Eclipse Digital - Fotolia

Q
Evaluate Weigh the pros and cons of technologies, products and projects you are considering.

Does an app container make it easier to manage the cloud?

It's a crazy world of distributed systems in the hybrid cloud. Now the app container adds to the craziness. Research expert Carl Lehman explains.

The challenge is how enterprises fully exploit all the integration problems associated with Agile; continuous integration; continuous development; DevOps; and cloud services, combined with on premises -- and balance all of it. These things have been created at an exponential rate. There are highly distributed systems in the data center, a couple of data centers, distributed workloads and data tools everywhere. So managing distributed systems is a lot harder when you use an app container.

And not only that, things are going to get worse as companies continue to containerize applications. They're taking apps built on services that allowed them to be dynamically assembled at one level, pulling apart the services into smaller microservices and stuffing them in containers. They run anywhere and take their own operating system tools with them from dozens of services to hundreds of microservices. You're going from a handful of images to dozens or hundreds of containers.

This is distributed systems run amuck. The good news is the structure of an app container is being standardized to something based on Docker. But the organizational management of containers is still being debated. Understanding the dependencies microservices have on microservices, cloud on cloud, cloud on premises is a big deal. The most surprising thing is if you talk to a vendor about that, they stick their head in the sand. Vendors having the mind-set, "I want to lift and shift your data center to your private cloud using my stuff and be done with it," is a dangerous set of oversights across enterprises and vendors.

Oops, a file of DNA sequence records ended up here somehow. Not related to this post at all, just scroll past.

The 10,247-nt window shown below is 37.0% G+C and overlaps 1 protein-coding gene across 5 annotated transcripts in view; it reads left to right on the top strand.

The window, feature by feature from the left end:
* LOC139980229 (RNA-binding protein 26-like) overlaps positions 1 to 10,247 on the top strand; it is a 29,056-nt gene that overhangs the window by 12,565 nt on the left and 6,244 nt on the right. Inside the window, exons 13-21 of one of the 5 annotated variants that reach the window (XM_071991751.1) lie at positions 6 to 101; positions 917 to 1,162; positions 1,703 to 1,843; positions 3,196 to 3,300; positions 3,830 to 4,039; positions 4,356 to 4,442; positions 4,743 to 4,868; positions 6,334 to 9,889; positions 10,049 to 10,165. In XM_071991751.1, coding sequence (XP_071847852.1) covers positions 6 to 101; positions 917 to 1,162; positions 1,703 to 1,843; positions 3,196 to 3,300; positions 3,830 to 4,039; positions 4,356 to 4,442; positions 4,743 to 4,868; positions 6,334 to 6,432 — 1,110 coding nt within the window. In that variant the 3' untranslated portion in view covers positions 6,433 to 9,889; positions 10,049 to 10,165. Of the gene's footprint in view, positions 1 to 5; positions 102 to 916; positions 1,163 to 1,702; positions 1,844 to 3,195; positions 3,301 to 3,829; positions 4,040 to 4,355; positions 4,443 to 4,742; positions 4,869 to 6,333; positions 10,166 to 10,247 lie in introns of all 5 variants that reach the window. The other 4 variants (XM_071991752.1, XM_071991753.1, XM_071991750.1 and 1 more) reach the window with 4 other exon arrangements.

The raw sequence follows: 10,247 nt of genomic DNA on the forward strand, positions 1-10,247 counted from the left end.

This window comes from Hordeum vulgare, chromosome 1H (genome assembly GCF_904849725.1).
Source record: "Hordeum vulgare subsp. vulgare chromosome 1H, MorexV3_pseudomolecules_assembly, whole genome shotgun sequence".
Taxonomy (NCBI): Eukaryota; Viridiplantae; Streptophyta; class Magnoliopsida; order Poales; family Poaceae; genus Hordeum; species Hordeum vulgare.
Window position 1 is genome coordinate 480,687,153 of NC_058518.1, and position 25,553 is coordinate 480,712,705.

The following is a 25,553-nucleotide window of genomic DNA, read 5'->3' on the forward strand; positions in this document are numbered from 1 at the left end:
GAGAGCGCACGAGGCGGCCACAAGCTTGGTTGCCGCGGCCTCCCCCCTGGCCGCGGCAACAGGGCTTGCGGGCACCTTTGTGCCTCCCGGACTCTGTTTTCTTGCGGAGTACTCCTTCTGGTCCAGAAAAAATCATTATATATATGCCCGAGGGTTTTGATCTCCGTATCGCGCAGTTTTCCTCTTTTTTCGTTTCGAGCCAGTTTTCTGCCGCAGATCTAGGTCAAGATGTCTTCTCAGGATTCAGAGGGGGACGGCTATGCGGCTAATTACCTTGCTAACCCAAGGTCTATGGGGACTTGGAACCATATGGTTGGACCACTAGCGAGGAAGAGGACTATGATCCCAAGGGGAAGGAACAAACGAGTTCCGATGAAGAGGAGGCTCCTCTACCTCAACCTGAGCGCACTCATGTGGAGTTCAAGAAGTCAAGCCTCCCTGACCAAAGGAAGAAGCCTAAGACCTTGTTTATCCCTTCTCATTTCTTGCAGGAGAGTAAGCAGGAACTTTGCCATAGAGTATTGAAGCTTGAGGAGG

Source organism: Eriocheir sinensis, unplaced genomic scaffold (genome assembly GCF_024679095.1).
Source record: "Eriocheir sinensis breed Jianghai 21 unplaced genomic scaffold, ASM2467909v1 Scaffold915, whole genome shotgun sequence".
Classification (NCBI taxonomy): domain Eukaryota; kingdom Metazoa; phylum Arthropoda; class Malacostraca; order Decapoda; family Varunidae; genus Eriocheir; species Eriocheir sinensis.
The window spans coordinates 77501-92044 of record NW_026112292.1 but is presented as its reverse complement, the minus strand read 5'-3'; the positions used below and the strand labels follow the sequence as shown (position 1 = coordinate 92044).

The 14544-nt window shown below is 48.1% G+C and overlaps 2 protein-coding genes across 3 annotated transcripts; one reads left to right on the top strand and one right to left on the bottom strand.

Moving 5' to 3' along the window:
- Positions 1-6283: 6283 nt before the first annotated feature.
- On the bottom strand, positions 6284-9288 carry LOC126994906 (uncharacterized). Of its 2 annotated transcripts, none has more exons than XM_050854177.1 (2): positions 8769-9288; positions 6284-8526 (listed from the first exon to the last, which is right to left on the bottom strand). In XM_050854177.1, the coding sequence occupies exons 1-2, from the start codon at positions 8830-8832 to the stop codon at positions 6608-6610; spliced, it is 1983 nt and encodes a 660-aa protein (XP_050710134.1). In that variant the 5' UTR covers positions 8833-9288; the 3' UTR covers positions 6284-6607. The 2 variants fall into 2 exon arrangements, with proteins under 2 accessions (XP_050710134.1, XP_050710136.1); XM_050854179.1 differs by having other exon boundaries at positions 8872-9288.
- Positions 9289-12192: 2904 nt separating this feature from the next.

About the author:
Carl Lehman is research manager for 451 Research's Enterprise Architecture, Integration & Business Process service.

Next Steps

Manage your hybrid cloud by choosing the right tools

Hybrid cloud management isas tricky as it looks

Think you're ready for microservices?

This was last published in February 2016

Dig Deeper on Cloud application development and deployment

PRO+

Content

Find more PRO+ content and other member only offers, here.

Have a question for an expert?

Please add a title for your question

Get answers from a TechTarget expert on whatever's puzzling you.

You will be able to add details on the next page.

Join the conversation

3 comments

Send me notifications when other members comment.

By submitting you agree to receive email from TechTarget and its partners. If you reside outside of the United States, you consent to having your personal data transferred to and processed in the United States. Privacy

Please create a username to comment.

Do app containers help integration in cloud computing?
Cancel
I’m not quite sure what this article is trying to accomplish. It comes across as three disorganized paragraphs that never address the question of whether app containers help integration in cloud computing.
Cancel
Obviously, the beginning of Lehman's answer probably include "no!" At this stage of container evolution, he's saying, containers aren't helping with integration of clouds, cloud apps, etc.
Cancel

-ADS BY GOOGLE

SearchAWS

TheServerSide

SearchFinancialApplications

SearchBusinessAnalytics

SearchCRM

SearchSalesforce

Close